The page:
ducks

Ok, here goes!

First off, I have to admit that I love a poem that engages in a little trickery. “Southern Song” is a lyrical title that makes the reader think we’re going to read a nice, pretty poem. And it is pretty, only Walker uses that pretty voice to show us the ugly side of the south as well. The speaker wants to smell the earth, feel the sun, lay among the clover — and the speaker also wants “no mobs to wrench me from my southern rest; no / forms to take me in the night and burn my shack and / make for me a nightmare full of oil and flame” (lines 11-13). We learn this not through anger, though that would be justified.

In an interview with Lucy Freibert, Walker explains this mixture of beauty and ugliness in her larger work:

“I contrast the ideal beauty of the land, the ambience of the South, and the horror of its violence and racial conflict. When I leave the physical beauty of the South, and when I talk about ‘my body’s southern song — the fusion of the South, my body’s song and me,’ I mean that I am a part of this whole process of nature, what when we come together I am complete and it is complete because it is a part of me and I am a part of it. Now I want to see the dichotomy closed, the split ended. The social horror and the physical beauty are constantly there, and I talk about that in everything I write — the beauty of the South and the horror of this other society” (112).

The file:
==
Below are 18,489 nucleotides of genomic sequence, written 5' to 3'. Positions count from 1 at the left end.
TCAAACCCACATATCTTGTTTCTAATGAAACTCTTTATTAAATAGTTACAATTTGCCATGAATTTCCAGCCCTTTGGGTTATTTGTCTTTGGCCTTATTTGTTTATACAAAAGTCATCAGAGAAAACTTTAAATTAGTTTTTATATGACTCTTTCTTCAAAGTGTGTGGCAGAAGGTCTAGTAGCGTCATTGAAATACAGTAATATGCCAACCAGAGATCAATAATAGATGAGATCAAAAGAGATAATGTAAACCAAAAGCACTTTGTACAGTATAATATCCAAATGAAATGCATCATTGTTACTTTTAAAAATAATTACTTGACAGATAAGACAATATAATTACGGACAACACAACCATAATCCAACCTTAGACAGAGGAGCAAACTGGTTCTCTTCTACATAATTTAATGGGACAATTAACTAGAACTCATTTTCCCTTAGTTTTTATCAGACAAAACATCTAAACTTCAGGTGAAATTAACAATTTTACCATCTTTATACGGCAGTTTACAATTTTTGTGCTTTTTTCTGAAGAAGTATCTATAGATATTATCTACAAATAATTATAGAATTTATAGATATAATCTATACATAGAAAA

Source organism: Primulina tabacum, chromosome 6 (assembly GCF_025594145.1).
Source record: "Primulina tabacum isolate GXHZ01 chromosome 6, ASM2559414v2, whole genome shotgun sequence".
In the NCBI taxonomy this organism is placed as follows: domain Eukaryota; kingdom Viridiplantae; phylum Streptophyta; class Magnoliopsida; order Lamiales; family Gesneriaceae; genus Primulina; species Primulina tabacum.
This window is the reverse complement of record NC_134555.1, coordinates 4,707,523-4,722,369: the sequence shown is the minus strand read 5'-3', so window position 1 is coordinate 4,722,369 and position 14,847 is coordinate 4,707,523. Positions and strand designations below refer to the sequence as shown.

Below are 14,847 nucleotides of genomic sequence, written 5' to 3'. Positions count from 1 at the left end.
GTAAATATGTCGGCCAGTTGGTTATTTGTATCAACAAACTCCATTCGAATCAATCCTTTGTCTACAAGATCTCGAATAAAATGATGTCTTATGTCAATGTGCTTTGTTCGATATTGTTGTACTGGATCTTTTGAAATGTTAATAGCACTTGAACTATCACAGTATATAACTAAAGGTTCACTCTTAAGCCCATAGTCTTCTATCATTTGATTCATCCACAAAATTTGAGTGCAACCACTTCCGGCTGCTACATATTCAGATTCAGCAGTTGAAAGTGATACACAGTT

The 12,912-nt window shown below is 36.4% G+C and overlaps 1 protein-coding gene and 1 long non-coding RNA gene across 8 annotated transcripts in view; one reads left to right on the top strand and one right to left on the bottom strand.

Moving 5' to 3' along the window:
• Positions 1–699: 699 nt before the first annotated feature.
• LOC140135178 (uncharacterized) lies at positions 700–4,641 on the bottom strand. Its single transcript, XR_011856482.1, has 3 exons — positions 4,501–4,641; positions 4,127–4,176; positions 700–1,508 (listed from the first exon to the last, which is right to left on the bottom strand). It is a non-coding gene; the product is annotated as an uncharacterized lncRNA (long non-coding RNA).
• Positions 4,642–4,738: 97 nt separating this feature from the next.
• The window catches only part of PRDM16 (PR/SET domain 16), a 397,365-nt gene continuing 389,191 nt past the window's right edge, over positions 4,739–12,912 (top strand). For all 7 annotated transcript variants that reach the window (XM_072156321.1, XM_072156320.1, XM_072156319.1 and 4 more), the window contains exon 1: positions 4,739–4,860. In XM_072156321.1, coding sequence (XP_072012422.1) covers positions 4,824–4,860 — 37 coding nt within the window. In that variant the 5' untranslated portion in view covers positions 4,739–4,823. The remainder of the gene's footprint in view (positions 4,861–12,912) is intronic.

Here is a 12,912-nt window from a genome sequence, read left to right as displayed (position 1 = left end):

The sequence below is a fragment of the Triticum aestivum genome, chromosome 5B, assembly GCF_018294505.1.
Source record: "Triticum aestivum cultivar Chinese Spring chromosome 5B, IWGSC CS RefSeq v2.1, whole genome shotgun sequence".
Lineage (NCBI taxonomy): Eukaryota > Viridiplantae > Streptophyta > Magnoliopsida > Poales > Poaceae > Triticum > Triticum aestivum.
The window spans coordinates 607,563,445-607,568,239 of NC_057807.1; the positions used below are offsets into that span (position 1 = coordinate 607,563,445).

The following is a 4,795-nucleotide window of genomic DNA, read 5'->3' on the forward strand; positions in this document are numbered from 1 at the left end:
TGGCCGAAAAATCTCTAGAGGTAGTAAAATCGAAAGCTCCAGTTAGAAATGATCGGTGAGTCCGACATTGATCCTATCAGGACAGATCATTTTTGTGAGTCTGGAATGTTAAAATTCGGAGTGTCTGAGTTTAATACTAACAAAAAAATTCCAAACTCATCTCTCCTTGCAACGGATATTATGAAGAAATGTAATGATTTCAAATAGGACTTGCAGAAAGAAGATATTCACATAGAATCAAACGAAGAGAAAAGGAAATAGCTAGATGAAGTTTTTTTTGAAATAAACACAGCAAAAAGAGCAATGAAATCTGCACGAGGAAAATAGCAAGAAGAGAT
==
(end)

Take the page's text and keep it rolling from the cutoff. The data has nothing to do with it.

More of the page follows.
Walker gave that interview in 1986, and 30 years later, for those of us who live in the south, this dichotomy is a way of life. This split hasn’t, in fact, ended, though perhaps it’s gotten smaller.

What do you think?

Conversations with Margaret Walker, UP of Mississippi, 2002